Does the Martin Act not apply to USDT? Bitfinex asks the judge to dismiss the lawsuit filed by the Attorney General of New York

According to Coindesk's May 21 report, the controversial cryptocurrency companies Bitfinex and Tether asked the judge to dismiss the New York Attorney General (NYAG) lawsuit against the two companies, saying they had no customers in New York State.

Bitfinex logo on a computer screen with a magnifying glass

Image source: visualhunt

As we all know, Bitfinex and Tether have the same owners and managers. In a new filing to the court on Tuesday, the lawyers of the two companies also asked New York Supreme Court Justice Joel M. Cohen to suspend NYAG's request for "demanding" documents from Bitfinex and Tether when considering this issue.

Lawyers Jason Weinstein and David I. Miller write that the two companies "have nothing to do with New York investors, their platforms are not open to New Yorkers, nor do they advertise or conduct business in New York."

In addition, lawyers believe that the Attorney General "has not even determined any 'victim' status in New York (or other relevant region), in which case NYAG is using New York law, the Martin Act governing securities and commodities. (Martin Act), and Tether's stable currency USDT is not a security or a commodity. Therefore, the two companies “rejected the lawsuit on the grounds of lack of witness and subject jurisdiction”.

In a separate written testimony, Stuart Hoegner, general counsel at Bitfinex and Tether, wrote that both companies prohibit any US resident (including New York residents) from trading on their platform and only verified Tether customers. You can exchange USDT for USD, instead of being able to redeem the stable currency as you would in the secondary market.

Anchor the dollar, or support it with bitcoin?

In addition, at a hearing last week, Miller revealed that Tether had previously used part of the reserve for investing in Bitcoin.

Encryption industry media The Block released a record of the May 16 hearing on Tuesday, showing that before NYAG obtained the right to issue a preliminary ban on the two companies, Miller told the court, "In fact, Tether invested Not just cash and cash equivalents, but also bitcoin. They bought bitcoin." But he later said that he only bought "small" bitcoin.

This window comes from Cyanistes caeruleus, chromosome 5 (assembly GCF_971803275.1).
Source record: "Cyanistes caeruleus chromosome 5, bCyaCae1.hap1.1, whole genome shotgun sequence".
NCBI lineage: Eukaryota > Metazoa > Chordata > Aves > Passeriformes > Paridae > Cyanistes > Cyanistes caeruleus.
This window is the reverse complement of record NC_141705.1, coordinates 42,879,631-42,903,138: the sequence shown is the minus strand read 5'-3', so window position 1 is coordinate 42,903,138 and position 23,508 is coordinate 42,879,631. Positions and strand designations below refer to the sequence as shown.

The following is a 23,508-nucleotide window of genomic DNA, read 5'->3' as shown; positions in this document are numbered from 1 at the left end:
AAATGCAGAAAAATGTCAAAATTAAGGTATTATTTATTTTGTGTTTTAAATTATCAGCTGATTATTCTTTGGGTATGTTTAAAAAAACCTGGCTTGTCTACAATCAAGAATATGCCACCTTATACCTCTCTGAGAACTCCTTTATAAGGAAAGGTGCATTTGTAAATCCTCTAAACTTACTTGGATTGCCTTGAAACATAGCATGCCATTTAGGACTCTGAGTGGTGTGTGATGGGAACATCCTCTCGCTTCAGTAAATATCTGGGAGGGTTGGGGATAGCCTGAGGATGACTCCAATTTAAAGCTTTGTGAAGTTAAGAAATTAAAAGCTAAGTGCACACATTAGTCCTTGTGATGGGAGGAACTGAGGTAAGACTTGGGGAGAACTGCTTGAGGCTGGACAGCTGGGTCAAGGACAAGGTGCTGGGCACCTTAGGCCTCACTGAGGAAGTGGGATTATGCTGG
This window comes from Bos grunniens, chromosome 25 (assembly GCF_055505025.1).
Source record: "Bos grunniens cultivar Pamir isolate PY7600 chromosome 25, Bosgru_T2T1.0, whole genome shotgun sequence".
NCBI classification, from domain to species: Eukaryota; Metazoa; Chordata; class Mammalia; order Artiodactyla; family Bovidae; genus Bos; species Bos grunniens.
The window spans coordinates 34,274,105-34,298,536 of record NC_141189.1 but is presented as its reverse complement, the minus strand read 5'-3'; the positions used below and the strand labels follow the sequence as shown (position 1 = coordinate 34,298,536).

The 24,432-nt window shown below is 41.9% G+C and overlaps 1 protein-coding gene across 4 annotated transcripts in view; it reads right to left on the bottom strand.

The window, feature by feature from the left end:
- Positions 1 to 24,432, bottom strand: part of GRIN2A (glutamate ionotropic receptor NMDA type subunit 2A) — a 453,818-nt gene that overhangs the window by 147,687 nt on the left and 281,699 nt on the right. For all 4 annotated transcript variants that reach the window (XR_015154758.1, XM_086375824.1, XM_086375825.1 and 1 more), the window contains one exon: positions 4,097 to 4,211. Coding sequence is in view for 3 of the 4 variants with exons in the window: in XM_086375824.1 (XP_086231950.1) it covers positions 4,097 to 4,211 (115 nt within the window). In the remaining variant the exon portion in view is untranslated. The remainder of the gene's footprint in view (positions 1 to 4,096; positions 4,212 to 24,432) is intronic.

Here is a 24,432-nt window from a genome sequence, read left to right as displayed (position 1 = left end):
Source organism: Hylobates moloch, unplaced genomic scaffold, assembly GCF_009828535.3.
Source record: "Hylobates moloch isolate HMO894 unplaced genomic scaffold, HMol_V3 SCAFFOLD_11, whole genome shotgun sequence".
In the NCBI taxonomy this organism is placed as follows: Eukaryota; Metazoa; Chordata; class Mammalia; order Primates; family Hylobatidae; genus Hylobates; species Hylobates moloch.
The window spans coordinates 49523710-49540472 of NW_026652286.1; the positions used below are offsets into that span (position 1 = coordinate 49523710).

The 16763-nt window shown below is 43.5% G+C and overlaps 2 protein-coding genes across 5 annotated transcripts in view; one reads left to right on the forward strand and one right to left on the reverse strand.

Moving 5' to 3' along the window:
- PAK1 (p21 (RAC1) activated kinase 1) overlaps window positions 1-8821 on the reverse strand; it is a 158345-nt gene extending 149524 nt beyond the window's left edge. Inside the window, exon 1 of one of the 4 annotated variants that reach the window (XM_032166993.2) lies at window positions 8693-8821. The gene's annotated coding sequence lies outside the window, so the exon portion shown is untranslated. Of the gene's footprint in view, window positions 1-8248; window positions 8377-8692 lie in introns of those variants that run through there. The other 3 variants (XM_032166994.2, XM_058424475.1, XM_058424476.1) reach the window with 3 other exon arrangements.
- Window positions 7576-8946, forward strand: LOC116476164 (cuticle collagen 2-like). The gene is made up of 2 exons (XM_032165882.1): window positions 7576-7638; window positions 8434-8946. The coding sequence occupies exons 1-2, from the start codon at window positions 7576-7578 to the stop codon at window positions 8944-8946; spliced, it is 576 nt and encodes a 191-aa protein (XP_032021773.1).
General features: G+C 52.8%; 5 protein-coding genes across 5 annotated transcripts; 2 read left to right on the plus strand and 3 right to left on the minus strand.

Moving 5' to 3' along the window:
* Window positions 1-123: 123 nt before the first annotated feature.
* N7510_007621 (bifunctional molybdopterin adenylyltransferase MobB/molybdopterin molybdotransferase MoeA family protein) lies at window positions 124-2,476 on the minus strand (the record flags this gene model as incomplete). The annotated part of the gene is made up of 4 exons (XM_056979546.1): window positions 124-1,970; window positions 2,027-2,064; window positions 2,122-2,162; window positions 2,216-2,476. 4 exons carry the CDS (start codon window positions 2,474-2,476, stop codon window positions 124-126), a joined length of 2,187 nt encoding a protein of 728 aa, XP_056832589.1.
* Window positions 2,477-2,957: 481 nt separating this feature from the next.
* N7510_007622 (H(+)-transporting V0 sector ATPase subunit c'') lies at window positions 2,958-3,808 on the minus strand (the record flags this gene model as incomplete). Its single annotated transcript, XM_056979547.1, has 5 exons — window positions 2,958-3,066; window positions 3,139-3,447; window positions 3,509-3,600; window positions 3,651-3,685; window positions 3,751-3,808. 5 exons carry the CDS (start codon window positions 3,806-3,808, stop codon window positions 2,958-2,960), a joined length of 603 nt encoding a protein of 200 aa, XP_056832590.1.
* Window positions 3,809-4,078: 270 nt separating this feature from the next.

This is an important statement. Because until recently, Tether has insisted that the USDT is supported by a 1:1 dollar (in February this year, the company updated its terms and conditions, saying that collateral can include other assets and later proved to include loans to Bitfinex) . Even Cohen, Judge, was surprised to hear that he said to Miller:

“In my opinion, Tether is like a calm place in the cryptocurrency trading storm. So, if Tether is supported by Bitcoin, how does it keep the reserve funds in line with the circulation?”

One possible explanation is that “small amounts” refer to very small quantities that do not form part of true support. Investair Milne, an investor who recently participated in Bitfinex's recent token sales, wrote on Twitter on Tuesday afternoon that Tether holds less than one bitcoin just to pay for the transaction fee for the Omni protocol running on the Bitcoin blockchain.

Rather, according to the Omni browser link shared by Milne, Tether holds 0.075 bitcoins, or about $600, which is insignificant compared to Tether's unliquidated $2.8 billion. At the time of writing, Tether's spokesperson and his lawyer, Miller, did not respond to CoinDesk's request for comment.

At the end of last month, NYAG obtained a preliminary ban on the freezing of Tether assets and requested documents for its $625 million loan and $900 million line of credit to Bitfinex.

After losing about $850 million in allegedly held by Crypto Capital, the cryptocurrency exchange needed these funds to continue processing customer withdrawals. Crypto Capital is a payment processing company and the focus of investigators.

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